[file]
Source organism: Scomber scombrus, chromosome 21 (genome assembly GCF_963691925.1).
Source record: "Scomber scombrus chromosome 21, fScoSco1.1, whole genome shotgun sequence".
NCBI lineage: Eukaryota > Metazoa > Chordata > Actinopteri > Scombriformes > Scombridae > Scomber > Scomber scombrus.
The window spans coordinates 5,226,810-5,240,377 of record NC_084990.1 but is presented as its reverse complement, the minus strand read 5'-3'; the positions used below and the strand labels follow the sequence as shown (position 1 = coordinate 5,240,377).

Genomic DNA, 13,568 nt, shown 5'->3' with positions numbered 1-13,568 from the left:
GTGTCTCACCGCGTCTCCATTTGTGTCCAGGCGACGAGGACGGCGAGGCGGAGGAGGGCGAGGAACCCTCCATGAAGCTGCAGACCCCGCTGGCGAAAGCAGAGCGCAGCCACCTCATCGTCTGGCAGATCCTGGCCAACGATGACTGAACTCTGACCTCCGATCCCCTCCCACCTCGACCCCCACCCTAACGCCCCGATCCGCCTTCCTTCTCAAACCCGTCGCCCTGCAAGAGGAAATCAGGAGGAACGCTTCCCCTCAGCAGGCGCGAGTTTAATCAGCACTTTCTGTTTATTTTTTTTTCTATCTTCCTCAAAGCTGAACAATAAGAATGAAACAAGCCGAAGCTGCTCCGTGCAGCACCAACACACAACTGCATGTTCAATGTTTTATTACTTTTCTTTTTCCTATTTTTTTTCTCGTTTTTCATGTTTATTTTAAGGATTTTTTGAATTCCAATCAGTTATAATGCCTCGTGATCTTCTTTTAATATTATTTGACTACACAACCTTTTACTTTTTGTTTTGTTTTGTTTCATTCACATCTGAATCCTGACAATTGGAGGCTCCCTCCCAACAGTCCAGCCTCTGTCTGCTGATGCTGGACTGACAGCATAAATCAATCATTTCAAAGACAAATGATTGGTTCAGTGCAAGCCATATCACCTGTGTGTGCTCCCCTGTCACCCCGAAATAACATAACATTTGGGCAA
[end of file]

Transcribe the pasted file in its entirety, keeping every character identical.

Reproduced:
Source organism: Scomber scombrus, chromosome 21 (genome assembly GCF_963691925.1).
Source record: "Scomber scombrus chromosome 21, fScoSco1.1, whole genome shotgun sequence".
NCBI lineage: Eukaryota > Metazoa > Chordata > Actinopteri > Scombriformes > Scombridae > Scomber > Scomber scombrus.
The window spans coordinates 5,226,810-5,240,377 of record NC_084990.1 but is presented as its reverse complement, the minus strand read 5'-3'; the positions used below and the strand labels follow the sequence as shown (position 1 = coordinate 5,240,377).

Genomic DNA, 13,568 nt, shown 5'->3' with positions numbered 1-13,568 from the left:
GTGTCTCACCGCGTCTCCATTTGTGTCCAGGCGACGAGGACGGCGAGGCGGAGGAGGGCGAGGAACCCTCCATGAAGCTGCAGACCCCGCTGGCGAAAGCAGAGCGCAGCCACCTCATCGTCTGGCAGATCCTGGCCAACGATGACTGAACTCTGACCTCCGATCCCCTCCCACCTCGACCCCCACCCTAACGCCCCGATCCGCCTTCCTTCTCAAACCCGTCGCCCTGCAAGAGGAAATCAGGAGGAACGCTTCCCCTCAGCAGGCGCGAGTTTAATCAGCACTTTCTGTTTATTTTTTTTTCTATCTTCCTCAAAGCTGAACAATAAGAATGAAACAAGCCGAAGCTGCTCCGTGCAGCACCAACACACAACTGCATGTTCAATGTTTTATTACTTTTCTTTTTCCTATTTTTTTTCTCGTTTTTCATGTTTATTTTAAGGATTTTTTGAATTCCAATCAGTTATAATGCCTCGTGATCTTCTTTTAATATTATTTGACTACACAACCTTTTACTTTTTGTTTTGTTTTGTTTCATTCACATCTGAATCCTGACAATTGGAGGCTCCCTCCCAACAGTCCAGCCTCTGTCTGCTGATGCTGGACTGACAGCATAAATCAATCATTTCAAAGACAAATGATTGGTTCAGTGCAAGCCATATCACCTGTGTGTGCTCCCCTGTCACCCCGAAATAACATAACATTTGGGCAA